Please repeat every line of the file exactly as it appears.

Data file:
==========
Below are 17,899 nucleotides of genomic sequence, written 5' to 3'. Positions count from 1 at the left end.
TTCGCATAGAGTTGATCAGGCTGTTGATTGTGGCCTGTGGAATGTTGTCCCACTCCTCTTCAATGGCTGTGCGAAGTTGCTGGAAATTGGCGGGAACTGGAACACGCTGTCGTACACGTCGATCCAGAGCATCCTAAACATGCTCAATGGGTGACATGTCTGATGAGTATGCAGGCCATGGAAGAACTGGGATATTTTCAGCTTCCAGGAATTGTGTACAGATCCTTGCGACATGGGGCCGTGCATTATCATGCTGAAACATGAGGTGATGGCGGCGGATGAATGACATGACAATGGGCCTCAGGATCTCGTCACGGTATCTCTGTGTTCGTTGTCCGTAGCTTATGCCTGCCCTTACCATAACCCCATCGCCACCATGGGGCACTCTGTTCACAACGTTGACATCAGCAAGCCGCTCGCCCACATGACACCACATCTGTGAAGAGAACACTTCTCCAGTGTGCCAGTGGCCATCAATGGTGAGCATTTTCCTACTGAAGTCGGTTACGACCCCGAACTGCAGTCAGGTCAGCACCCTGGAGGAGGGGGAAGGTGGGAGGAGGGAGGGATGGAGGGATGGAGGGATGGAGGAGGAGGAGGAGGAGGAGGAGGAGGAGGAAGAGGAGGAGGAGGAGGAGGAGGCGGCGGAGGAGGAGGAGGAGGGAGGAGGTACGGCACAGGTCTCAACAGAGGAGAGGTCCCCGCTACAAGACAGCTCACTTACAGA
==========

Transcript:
Below are 17,899 nucleotides of genomic sequence, written 5' to 3'. Positions count from 1 at the left end.
TTCGCATAGAGTTGATCAGGCTGTTGATTGTGGCCTGTGGAATGTTGTCCCACTCCTCTTCAATGGCTGTGCGAAGTTGCTGGAAATTGGCGGGAACTGGAACACGCTGTCGTACACGTCGATCCAGAGCATCCTAAACATGCTCAATGGGTGACATGTCTGATGAGTATGCAGGCCATGGAAGAACTGGGATATTTTCAGCTTCCAGGAATTGTGTACAGATCCTTGCGACATGGGGCCGTGCATTATCATGCTGAAACATGAGGTGATGGCGGCGGATGAATGACATGACAATGGGCCTCAGGATCTCGTCACGGTATCTCTGTGTTCGTTGTCCGTAGCTTATGCCTGCCCTTACCATAACCCCATCGCCACCATGGGGCACTCTGTTCACAACGTTGACATCAGCAAGCCGCTCGCCCACATGACACCACATCTGTGAAGAGAACACTTCTCCAGTGTGCCAGTGGCCATCAATGGTGAGCATTTTCCTACTGAAGTCGGTTACGACCCCGAACTGCAGTCAGGTCAGCACCCTGGAGGAGGGGGAAGGTGGGAGGAGGGAGGGATGGAGGGATGGAGGGATGGAGGAGGAGGAGGAGGAGGAGGAGGAGGAGGAAGAGGAGGAGGAGGAGGAGGAGGCGGCGGAGGAGGAGGAGGAGGGAGGAGGTACGGCACAGGTCTCAACAGAGGAGAGGTCCCCGCTACAAGACAGCTCACTTACAGA